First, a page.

Tuesday, December 04, 2012

Extra, Extra! CIRM Staffers Blog the World Stem Cell Summit

Years ago, I worked with an editor who used to advise his lagging scribes to put their noses in their typewriters and peck.

Well, the folks at the California stem cell agency have their noses in what passes today for typewriters and are pecking away furiously. Their subject is the World Stem Cell Summit, which has received only slight coverage in the mainstream media.

Today, the stem “cellists” from San Francisco's King Street filed -- on the agency's blog -- three fulsome items on doings at the summit, which is taking place in West Palm Beach, Fla. Yesterday they filed four. Photos and charts were included. More coverage is expected tomorrow.

CIRM staffers blogging the World Stem Cell Summit
covered UC Davis researcher Paul Knoepfler discussing
patient advocacy and its role in funding stem cell research.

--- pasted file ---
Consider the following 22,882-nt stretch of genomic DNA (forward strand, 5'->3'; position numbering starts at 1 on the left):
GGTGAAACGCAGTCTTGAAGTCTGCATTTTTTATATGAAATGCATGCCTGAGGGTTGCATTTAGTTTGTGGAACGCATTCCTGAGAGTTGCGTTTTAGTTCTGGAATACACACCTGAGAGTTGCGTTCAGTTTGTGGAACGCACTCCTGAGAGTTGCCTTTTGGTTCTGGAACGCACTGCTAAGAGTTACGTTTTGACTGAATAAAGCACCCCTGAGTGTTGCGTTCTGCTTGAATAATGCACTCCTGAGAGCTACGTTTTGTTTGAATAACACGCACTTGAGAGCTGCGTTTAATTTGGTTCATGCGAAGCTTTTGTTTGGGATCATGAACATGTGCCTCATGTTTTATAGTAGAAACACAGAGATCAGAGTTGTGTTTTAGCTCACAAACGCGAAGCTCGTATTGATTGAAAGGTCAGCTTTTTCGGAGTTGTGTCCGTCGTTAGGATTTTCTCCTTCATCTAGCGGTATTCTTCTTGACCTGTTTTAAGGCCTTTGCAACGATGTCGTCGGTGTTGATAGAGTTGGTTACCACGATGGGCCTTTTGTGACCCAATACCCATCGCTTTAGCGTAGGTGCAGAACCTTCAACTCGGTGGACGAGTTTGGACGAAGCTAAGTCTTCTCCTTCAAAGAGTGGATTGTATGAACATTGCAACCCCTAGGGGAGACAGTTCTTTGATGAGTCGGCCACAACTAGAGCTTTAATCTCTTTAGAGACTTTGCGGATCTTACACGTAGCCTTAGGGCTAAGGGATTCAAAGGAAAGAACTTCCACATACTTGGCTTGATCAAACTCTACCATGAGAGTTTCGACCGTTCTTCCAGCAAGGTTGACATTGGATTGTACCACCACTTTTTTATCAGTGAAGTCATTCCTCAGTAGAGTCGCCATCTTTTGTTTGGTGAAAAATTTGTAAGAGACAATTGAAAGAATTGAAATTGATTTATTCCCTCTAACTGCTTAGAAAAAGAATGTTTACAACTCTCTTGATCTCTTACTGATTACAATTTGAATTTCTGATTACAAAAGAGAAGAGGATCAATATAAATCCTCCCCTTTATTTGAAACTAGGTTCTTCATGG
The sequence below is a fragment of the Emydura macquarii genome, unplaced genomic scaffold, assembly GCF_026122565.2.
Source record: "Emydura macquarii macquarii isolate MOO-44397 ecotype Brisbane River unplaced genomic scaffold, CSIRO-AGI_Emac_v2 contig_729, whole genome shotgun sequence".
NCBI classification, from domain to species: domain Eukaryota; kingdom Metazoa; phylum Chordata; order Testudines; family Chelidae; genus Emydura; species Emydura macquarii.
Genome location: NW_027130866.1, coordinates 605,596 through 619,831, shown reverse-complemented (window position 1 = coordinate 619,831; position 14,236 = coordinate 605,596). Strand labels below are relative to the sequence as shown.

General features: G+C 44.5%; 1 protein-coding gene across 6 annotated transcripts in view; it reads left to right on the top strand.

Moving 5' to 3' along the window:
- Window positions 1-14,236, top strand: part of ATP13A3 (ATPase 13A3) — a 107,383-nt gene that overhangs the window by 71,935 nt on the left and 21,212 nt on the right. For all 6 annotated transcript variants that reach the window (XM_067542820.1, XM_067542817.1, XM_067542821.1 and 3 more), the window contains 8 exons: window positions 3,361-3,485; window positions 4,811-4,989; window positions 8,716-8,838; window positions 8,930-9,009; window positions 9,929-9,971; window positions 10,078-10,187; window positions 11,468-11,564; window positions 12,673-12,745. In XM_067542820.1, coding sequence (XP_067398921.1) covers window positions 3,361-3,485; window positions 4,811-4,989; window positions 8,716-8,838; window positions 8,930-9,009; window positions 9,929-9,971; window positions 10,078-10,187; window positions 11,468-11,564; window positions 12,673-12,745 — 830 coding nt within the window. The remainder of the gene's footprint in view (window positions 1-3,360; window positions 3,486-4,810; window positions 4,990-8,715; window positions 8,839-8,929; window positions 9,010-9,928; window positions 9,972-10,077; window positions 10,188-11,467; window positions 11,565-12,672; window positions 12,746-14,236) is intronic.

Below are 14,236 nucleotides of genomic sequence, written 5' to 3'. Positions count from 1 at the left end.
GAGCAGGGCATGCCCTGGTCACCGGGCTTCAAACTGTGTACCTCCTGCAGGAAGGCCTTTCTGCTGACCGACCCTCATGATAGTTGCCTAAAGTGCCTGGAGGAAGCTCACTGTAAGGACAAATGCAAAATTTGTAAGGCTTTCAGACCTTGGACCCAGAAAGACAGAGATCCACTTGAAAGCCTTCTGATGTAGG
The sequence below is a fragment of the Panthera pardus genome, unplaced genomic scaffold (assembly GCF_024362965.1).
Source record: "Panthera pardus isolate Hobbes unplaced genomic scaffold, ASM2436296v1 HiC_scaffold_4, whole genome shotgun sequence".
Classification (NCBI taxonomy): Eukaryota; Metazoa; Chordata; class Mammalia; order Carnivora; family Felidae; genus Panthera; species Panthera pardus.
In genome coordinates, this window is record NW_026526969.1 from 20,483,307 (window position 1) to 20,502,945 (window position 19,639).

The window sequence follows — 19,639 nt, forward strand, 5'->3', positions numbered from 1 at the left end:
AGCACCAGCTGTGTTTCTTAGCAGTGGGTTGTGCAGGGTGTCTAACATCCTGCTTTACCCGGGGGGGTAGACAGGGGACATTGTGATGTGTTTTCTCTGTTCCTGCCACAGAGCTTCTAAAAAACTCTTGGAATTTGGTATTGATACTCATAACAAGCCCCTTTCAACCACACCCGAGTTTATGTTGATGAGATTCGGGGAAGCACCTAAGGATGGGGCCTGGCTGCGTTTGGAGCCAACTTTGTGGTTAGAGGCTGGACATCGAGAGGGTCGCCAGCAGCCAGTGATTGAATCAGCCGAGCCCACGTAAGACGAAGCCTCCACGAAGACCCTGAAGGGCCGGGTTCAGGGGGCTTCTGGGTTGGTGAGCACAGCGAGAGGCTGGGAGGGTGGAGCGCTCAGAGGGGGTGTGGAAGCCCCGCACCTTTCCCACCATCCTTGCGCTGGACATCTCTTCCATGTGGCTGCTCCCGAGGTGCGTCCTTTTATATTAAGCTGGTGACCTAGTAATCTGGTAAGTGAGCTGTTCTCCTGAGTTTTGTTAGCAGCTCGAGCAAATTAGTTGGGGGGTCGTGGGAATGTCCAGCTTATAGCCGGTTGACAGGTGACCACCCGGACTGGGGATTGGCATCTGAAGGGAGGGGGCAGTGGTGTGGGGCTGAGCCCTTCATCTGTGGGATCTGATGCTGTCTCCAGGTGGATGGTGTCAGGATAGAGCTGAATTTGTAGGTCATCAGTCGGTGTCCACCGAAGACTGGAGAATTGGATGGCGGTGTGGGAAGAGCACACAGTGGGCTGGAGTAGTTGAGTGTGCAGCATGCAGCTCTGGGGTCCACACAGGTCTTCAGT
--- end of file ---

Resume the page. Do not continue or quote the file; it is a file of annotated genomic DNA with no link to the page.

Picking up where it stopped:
The CIRM writers are doing double-duty in at least one case. Geoff Lomax, the agency's senior officer for its standards group, is additionally speaking on a panel at the session. A handful of other CIRM officials are also appearing at the conference, which ends tomorrow.

The primary purpose, we presume, of sending state employees across the country is to gather the latest information on stem cell science and issues and to make contacts. It is a bit of a bonus for the public to have the CIRM attendees also file stories on the sessions.

A couple of the items caught my attention. One dealt with patient advocates and their role in energizing and helping to drive funding for research. Another item discussed what appear to be growing issues with dubious stem cell treatments and the damage they can do to the field in general.

Lomax summarized the signs of a stem cell scam like this:
  • “Claims of miracle cures for diseases
  • “Single treatments or cells that can treat any type of disease
  • “Lack of objective information, evidence (such as published medical reports) that a treatment is effective
  • “Treatment by a doctor who is not trained or certified to treat the specific disease
  • “No system exists to collect information and follow up with patients”

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